Quite frankly, I would suggest that if you even suspect blood sugar issues, you consider taking berberine (500 mg, three times daily). Not only does it help protect us from developing metabolic syndrome, thus helping to also protect us from a severe response to COVID-19, but berberine has other benefits to health as well. Such benefits include reducing inflammation, protecting the liver, and improving learning and memory, as well as killing off mold, candida yeast, and bad bacteria. (For more on the benefits of berberine follow this link.)

COVID and Black Seed

Scientists in Pakistan searching to find natural treatments for COVID-19, decided to investigate a mixture of honey and black seed (Nigella sativa), given they both have “established antiviral properties”.

They conducted a placebo-controlled, randomized clinical trial at 4 centers in Pakistan, using 313 adult patients, with confirmed COVID-19, who showed moderate or severe manifestation of the disease. “Patients presenting with multi-organ failure, ventilator support, and chronic diseases (except diabetes mellitus and hypertension) were excluded. Patients were randomly assigned in 1:1 ratio to receive either honey (1 gm/Kg/day) and Nigella sativa seeds (80 mg/Kg/day) or placebo up-to 13 days along with standard care.”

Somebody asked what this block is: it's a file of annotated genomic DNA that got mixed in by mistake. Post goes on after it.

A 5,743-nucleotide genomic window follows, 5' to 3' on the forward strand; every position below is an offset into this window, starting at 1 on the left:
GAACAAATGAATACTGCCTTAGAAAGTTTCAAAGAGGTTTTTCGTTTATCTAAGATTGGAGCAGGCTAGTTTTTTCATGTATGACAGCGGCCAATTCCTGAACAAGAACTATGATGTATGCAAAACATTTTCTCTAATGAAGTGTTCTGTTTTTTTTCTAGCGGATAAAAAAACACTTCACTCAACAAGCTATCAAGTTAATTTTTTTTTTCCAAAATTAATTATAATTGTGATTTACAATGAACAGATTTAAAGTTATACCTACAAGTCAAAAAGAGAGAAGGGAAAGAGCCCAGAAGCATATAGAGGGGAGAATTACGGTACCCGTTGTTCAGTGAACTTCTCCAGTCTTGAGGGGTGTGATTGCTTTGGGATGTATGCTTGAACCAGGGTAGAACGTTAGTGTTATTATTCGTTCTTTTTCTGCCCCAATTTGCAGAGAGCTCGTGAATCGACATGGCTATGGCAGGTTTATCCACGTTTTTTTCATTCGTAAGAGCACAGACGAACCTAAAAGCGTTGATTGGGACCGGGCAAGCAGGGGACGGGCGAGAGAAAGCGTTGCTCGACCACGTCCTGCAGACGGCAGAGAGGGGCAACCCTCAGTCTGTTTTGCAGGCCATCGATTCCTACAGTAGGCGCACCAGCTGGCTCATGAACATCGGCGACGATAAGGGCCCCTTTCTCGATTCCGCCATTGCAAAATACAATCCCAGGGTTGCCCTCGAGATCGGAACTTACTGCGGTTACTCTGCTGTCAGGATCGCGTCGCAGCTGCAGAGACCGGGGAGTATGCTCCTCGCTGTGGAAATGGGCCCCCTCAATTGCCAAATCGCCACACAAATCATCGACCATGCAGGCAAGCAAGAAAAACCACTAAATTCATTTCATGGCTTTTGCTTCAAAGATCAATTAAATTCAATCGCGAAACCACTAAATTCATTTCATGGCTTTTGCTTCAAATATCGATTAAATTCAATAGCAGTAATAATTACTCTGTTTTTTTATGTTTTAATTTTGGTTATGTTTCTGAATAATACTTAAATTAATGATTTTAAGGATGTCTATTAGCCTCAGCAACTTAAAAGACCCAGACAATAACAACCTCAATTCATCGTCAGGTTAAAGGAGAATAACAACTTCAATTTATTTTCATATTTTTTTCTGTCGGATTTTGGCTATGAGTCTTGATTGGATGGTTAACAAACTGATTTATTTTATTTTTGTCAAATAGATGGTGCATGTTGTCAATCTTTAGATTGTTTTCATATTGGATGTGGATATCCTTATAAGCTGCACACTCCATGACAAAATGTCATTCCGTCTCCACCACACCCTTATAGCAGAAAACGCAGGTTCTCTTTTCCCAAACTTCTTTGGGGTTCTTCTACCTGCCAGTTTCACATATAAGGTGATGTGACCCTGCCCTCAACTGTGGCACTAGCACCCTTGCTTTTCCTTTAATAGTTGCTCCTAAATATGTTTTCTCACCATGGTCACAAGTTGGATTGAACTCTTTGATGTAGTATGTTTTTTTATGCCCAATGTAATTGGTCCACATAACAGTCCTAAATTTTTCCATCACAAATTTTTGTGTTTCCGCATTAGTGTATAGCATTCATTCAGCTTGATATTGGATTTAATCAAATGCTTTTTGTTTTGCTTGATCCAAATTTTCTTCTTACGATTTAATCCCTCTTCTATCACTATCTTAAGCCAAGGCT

HNS (honey and Nigella sativa) “resulted in ~50% reduction in time taken to alleviate symptoms as compared to placebo…HNS also cleared the virus 4 days earlier than the placebo group in moderate (6 versus 10 days), and severe cases (8.5 versus 12 days)”.

HNS further led to a better clinical score on day 6 with normal activity resumption in 63.6% versus 10.9% among moderate cases, and hospital discharge in 50% versus 2.8% in severe cases. In severe cases, mortality rate was four-fold lower in the HNS group than placebo (4% versus. No HNS-related adverse effects were observed.”

Summary: “HNS significantly improved symptoms, viral clearance, and mortality in COVID-19 patients. Thus, HNS represents an affordable over the counter therapy and can either be used alone or in combination with other treatments to achieve potentiating effects against COVID-19.” (Study)

If I were to use this therapy, I would use Manuka honey as it is the most medicinal honey available, one with antibacterial, antioxidant, anti-inflammatory, and possibly even antiviral effects. (Source)